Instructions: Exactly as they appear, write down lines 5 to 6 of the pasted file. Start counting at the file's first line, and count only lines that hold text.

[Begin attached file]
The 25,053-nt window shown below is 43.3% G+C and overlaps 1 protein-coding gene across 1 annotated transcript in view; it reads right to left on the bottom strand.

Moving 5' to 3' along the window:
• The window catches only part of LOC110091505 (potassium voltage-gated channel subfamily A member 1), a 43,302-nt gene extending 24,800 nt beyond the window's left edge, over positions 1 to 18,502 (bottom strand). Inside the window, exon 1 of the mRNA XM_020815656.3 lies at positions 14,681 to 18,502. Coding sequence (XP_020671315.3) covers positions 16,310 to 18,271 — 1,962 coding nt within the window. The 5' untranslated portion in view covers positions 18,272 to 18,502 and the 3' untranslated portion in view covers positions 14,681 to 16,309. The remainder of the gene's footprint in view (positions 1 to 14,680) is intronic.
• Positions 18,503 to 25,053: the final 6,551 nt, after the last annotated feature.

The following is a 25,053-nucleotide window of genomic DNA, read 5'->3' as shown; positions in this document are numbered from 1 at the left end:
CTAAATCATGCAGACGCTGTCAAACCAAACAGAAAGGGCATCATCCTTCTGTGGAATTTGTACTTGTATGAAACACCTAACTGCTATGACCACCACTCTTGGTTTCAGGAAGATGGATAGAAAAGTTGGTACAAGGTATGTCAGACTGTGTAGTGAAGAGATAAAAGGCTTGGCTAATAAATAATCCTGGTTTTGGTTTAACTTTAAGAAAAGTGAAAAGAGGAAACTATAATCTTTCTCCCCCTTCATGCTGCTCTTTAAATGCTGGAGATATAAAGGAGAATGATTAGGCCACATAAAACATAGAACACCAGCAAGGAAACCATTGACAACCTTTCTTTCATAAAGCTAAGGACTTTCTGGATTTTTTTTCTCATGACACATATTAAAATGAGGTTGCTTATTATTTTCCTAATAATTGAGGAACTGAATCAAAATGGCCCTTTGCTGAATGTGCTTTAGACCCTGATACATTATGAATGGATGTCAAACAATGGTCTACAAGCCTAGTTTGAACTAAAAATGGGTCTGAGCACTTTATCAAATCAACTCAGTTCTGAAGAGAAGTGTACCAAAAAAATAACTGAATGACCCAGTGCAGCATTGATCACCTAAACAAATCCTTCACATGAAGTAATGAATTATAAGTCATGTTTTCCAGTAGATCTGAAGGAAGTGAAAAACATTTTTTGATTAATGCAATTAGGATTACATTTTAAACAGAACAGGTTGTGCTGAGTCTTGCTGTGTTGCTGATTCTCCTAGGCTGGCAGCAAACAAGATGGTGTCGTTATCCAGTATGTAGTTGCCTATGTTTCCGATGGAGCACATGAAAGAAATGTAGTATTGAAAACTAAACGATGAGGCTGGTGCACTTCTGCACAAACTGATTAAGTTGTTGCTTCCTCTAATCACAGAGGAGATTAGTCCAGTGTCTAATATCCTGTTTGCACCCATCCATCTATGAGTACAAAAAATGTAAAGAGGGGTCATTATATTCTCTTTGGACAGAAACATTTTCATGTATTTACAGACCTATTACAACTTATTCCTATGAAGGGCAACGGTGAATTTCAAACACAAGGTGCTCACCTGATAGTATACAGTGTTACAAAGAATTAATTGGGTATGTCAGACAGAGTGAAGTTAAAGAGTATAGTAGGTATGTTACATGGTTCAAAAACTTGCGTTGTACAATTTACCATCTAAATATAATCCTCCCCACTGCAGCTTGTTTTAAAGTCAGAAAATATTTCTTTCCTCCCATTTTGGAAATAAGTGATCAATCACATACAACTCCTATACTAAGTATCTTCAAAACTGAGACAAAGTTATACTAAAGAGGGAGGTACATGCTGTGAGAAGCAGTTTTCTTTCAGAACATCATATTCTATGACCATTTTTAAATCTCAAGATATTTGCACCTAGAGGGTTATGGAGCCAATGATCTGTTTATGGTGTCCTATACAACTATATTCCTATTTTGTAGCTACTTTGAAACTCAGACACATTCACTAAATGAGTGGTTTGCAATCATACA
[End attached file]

The following is a 25,053-nucleotide window of genomic DNA, read 5'->3' as shown; positions in this document are numbered from 1 at the left end:
CTAAATCATGCAGACGCTGTCAAACCAAACAGAAAGGGCATCATCCTTCTGTGGAATTTGTACTTGTATGAAACACCTAACTGCTATGACCACCACTCTTGGTTTCAGGAAGATGGATAGAAAAGTTGGTACAAGGTATGTCAGACTGTGTAGTGAAGAGATAAAAGGCTTGGCTAATAAATAATCCTGGTTTTGGTTTAACTTTAAGAAAAGTGAAAAGAGGAAACTATAATCTTTCTCCCCCTTCATGCTGCTCTTTAAATGCTGGAGATATAAAGGAGAATGATTAGGCCACATAAAACATAGAACACCAGCAAGGAAACCATTGACAACCTTTCTTTCATAAAGCTAAGGACTTTCTGGATTTTTTTTCTCATGACACATATTAAAATGAGGTTGCTTATTATTTTCCTAATAATTGAGGAACTGAATCAAAATGGCCCTTTGCTGAATGTGCTTTAGACCCTGATACATTATGAATGGATGTCAAACAATGGTCTACAAGCCTAGTTTGAACTAAAAATGGGTCTGAGCACTTTATCAAATCAACTCAGTTCTGAAGAGAAGTGTACCAAAAAAATAACTGAATGACCCAGTGCAGCATTGATCACCTAAACAAATCCTTCACATGAAGTAATGAATTATAAGTCATGTTTTCCAGTAGATCTGAAGGAAGTGAAAAACATTTTTTGATTAATGCAATTAGGATTACATTTTAAACAGAACAGGTTGTGCTGAGTCTTGCTGTGTTGCTGATTCTCCTAGGCTGGCAGCAAACAAGATGGTGTCGTTATCCAGTATGTAGTTGCCTATGTTTCCGATGGAGCACATGAAAGAAATGTAGTATTGAAAACTAAACGATGAGGCTGGTGCACTTCTGCACAAACTGATTAAGTTGTTGCTTCCTCTAATCACAGAGGAGATTAGTCCAGTGTCTAATATCCTGTTTGCACCCATCCATCTATGAGTACAAAAAATGTAAAGAGGGGTCATTATATTCTCTTTGGACAGAAACATTTTCATGTATTTACAGACCTATTACAACTTATTCCTATGAAGGGCAACGGTGAATTTCAAACACAAGGTGCTCACCTGATAGTATACAGTGTTACAAAGAATTAATTGGGTATGTCAGACAGAGTGAAGTTAAAGAGTATAGTAGGTATGTTACATGGTTCAAAAACTTGCGTTGTACAATTTACCATCTAAATATAATCCTCCCCACTGCAGCTTGTTTTAAAGTCAGAAAATATTTCTTTCCTCCCATTTTGGAAATAAGTGATCAATCACATACAACTCCTATACTAAGTATCTTCAAAACTGAGACAAAGTTATACTAAAGAGGGAGGTACATGCTGTGAGAAGCAGTTTTCTTTCAGAACATCATATTCTATGACCATTTTTAAATCTCAAGATATTTGCACCTAGAGGGTTATGGAGCCAATGATCTGTTTATGGTGTCCTATACAACTATATTCCTATTTTGTAGCTACTTTGAAACTCAGACACATTCACTAAATGAGTGGTTTGCAATCATACA